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Skeletal formula of bromoform
Stereo, skeletal formula of bromoform with the explicit hydrogen added
Spacefill model of bromoform
Preferred IUPAC name
Other names
  • Bromoform[1]
  • Methenyl tribromide[]
  • Methyl tribromide[2]
  • Tribromomethane[2]
3D model (JSmol)
  • R-20B3[]
  • UN 2515[]
ECHA InfoCard 100.000.777 Edit this at Wikidata
EC Number
  • 200-854-6
MeSH bromoform
RTECS number
  • PB5600000
UN number 2515
  • InChI=1S/CHBr3/c2-1(3)4/h1H checkY
  • BrC(Br)Br
Molar mass  g·mol-1
Appearance Colorless liquid
Density 2.89 g mL-1
Melting point -4 to 16 °C; 25 to 61 °F; 269 to 289 K
Boiling point 147 to 151 °C; 296 to 304 °F; 420 to 424 K
3.2 g L-1 (at 30 °C)
log P 2.435
Vapor pressure 670 Pa (at 20.0 °C)
17 ?mol Pa-1 kg-1
Acidity (pKa) 13.7
-82.60·10-6 cm3/mol
130.5 J K-1 mol-1
6.1-12.7 kJ mol-1
-549.1--542.5 kJ mol-1
Safety data sheet See: data page
GHS pictograms GHS06: Toxic GHS09: Environmental hazard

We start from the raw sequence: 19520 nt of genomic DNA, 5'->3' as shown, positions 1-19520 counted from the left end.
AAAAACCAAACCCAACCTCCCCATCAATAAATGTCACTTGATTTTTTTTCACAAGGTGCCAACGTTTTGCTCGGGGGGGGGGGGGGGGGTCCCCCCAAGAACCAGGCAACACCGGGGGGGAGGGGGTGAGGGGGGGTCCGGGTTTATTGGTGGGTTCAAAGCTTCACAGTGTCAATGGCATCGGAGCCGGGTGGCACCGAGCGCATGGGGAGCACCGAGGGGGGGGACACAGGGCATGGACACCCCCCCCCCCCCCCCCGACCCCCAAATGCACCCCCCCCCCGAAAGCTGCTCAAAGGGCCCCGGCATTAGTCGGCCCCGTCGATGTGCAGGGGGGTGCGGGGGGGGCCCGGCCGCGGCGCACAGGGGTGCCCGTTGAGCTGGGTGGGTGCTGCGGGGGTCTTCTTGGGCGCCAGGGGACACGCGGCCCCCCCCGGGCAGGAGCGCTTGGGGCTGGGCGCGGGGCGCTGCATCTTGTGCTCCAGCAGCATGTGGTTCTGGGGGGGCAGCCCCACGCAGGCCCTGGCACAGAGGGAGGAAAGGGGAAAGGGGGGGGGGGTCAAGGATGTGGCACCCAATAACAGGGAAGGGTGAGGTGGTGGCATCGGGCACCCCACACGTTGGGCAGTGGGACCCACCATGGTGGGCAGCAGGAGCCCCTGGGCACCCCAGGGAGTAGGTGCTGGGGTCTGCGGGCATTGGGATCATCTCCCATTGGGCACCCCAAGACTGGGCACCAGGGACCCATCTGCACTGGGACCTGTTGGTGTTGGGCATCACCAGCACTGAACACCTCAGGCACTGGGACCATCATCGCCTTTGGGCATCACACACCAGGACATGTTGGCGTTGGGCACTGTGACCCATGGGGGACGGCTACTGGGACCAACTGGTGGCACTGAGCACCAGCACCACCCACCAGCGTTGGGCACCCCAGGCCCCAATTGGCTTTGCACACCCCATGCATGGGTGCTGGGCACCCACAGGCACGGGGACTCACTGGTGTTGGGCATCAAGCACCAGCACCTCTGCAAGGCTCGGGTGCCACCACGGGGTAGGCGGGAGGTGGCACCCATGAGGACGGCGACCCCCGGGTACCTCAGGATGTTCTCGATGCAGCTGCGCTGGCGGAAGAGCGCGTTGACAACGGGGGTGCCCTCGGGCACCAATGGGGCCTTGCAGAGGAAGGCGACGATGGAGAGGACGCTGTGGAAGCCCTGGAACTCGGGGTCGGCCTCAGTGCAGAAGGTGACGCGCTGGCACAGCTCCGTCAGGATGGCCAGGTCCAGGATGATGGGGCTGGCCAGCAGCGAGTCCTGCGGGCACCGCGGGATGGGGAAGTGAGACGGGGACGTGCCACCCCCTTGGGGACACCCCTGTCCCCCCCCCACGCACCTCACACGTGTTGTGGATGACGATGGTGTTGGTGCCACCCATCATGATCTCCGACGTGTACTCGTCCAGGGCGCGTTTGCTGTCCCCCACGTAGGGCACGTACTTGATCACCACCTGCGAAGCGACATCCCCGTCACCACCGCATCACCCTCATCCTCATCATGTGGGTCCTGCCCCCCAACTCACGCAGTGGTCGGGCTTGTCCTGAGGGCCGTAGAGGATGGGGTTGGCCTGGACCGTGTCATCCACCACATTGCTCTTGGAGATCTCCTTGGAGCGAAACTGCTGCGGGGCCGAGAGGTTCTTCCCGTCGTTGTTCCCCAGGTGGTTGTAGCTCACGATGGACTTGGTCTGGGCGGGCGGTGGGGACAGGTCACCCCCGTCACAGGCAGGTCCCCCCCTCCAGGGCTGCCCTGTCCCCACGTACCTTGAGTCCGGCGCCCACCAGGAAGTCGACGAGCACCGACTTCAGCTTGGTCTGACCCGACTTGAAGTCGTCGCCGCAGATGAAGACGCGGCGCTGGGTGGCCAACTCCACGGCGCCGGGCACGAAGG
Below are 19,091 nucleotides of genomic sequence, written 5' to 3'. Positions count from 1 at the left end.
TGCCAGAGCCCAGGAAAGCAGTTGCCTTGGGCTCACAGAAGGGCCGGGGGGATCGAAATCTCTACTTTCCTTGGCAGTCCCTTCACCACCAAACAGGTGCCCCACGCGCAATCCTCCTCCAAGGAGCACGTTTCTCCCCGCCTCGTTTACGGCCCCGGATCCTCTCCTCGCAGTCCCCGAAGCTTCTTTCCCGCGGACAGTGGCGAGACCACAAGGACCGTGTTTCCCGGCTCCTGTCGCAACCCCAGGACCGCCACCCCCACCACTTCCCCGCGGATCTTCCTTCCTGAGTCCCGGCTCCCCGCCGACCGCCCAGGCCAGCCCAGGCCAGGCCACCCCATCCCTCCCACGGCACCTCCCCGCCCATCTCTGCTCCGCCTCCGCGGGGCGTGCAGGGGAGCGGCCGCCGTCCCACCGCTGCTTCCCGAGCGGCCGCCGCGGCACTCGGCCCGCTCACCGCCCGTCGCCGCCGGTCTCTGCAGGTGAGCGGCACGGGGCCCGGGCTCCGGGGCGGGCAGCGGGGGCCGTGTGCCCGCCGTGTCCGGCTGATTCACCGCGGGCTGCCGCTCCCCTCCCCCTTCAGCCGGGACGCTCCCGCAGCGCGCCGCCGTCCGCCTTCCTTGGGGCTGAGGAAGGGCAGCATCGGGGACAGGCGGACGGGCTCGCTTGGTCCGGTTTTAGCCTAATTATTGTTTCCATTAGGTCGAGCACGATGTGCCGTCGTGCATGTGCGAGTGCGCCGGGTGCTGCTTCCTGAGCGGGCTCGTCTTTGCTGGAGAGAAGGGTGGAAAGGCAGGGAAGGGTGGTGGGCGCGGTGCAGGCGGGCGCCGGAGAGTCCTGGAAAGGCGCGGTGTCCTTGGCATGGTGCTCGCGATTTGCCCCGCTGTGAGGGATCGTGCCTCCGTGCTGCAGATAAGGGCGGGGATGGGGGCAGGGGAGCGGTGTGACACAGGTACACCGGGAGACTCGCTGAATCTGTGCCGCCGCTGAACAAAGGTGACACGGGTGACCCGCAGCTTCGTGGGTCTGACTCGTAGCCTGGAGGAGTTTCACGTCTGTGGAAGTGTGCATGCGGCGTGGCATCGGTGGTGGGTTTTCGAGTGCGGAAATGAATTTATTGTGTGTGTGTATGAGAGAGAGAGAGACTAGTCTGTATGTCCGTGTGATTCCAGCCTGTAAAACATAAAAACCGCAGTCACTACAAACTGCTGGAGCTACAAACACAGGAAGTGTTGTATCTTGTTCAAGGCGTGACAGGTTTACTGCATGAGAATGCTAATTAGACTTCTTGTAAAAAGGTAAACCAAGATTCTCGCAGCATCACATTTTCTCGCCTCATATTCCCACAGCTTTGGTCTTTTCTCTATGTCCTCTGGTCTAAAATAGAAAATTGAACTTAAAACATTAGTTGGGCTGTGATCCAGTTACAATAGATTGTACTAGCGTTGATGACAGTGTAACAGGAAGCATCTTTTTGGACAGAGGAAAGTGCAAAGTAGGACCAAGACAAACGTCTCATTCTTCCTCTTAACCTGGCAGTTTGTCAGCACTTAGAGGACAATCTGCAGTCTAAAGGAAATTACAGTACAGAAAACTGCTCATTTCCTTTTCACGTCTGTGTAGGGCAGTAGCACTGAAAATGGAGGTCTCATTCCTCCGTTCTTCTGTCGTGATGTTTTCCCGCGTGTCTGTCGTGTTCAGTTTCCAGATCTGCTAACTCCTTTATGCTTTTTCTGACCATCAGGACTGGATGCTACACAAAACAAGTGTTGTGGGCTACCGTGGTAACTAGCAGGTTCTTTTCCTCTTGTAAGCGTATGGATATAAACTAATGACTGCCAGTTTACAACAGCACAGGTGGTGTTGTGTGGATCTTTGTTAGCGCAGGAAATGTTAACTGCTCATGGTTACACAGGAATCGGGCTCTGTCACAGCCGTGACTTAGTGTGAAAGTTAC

GHS Signal word Danger
H302, H315, H319, H331, H411
P261, P273, P305+351+338, P311
NFPA 704 (fire diamond)
Lethal dose or concentration (LD, LC):
933.0 mg kg-1 (oral, rat)
1400 mg/kg (mouse, oral)
1147 mg/kg (rat, oral)[3]
1151 ppm (mammal)[3]
4282 ppm (rat, 4 hr)
7000 ppm (dog, 1 hr)[3]
NIOSH (US health exposure limits):
PEL (Permissible)
TWA 0.5 ppm (5 mg/m3) [skin][2]
REL (Recommended)
TWA 0.5 ppm (5 mg/m3) [skin][2]
IDLH (Immediate danger)
850 ppm[2]
Related compounds
Related alkanes
Supplementary data page
Refractive index (n),
Dielectric constant (?r), etc.
Phase behaviour
Except where otherwise noted, data are given for materials in their standard state (at 25 °C [77 °F], 100 kPa).